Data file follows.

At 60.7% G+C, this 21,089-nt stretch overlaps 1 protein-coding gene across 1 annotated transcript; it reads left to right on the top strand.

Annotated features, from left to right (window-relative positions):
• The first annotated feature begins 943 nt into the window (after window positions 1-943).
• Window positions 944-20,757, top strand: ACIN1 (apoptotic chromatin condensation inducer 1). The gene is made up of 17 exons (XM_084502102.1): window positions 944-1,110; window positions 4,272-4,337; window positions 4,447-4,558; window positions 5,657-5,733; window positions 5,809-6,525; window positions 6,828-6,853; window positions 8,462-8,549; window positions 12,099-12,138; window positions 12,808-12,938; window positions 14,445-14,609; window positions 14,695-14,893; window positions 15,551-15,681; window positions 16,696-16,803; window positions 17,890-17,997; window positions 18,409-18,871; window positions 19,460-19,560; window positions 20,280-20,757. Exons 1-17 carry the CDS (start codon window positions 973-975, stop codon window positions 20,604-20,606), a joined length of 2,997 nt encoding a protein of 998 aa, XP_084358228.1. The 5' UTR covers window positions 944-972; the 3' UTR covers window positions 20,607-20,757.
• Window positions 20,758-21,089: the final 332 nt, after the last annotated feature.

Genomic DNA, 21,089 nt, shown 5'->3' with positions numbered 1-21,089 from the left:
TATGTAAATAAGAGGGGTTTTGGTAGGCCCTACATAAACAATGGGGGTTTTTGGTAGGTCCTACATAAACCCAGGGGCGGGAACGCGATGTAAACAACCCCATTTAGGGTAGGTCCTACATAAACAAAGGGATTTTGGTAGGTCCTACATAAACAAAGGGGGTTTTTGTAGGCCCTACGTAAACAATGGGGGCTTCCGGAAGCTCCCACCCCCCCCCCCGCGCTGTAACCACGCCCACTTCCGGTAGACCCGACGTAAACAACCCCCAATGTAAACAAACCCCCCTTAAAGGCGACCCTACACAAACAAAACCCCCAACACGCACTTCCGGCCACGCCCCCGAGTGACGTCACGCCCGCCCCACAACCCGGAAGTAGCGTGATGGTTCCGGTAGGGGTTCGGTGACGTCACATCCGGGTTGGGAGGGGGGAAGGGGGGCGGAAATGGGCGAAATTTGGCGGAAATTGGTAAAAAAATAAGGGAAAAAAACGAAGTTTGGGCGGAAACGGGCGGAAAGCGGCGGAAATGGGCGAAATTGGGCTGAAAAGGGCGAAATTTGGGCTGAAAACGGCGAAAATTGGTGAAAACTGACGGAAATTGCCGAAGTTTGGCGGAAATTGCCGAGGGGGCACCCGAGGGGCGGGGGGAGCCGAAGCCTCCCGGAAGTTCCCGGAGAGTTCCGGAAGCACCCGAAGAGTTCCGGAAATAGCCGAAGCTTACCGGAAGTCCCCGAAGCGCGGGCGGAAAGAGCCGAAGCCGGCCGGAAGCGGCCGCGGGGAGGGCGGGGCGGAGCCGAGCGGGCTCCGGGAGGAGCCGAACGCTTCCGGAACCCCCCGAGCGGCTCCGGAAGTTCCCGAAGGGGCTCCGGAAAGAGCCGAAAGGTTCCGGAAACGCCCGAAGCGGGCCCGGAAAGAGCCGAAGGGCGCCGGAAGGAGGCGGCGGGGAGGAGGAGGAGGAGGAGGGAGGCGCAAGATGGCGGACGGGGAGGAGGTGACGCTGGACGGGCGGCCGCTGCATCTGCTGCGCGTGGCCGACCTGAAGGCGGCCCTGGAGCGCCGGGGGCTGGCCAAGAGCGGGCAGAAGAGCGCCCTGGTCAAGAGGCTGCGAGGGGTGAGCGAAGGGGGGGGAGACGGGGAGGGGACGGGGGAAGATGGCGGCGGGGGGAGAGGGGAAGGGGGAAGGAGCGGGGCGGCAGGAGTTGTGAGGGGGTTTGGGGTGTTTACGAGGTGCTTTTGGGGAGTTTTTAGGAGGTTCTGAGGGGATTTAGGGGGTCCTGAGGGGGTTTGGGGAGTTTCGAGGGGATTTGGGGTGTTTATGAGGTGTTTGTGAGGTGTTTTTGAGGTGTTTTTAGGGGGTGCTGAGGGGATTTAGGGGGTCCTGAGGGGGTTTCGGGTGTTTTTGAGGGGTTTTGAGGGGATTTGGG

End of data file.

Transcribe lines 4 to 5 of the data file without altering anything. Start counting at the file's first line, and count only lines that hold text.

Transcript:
• Window positions 944-20,757, top strand: ACIN1 (apoptotic chromatin condensation inducer 1). The gene is made up of 17 exons (XM_084502102.1): window positions 944-1,110; window positions 4,272-4,337; window positions 4,447-4,558; window positions 5,657-5,733; window positions 5,809-6,525; window positions 6,828-6,853; window positions 8,462-8,549; window positions 12,099-12,138; window positions 12,808-12,938; window positions 14,445-14,609; window positions 14,695-14,893; window positions 15,551-15,681; window positions 16,696-16,803; window positions 17,890-17,997; window positions 18,409-18,871; window positions 19,460-19,560; window positions 20,280-20,757. Exons 1-17 carry the CDS (start codon window positions 973-975, stop codon window positions 20,604-20,606), a joined length of 2,997 nt encoding a protein of 998 aa, XP_084358228.1. The 5' UTR covers window positions 944-972; the 3' UTR covers window positions 20,607-20,757.
• Window positions 20,758-21,089: the final 332 nt, after the last annotated feature.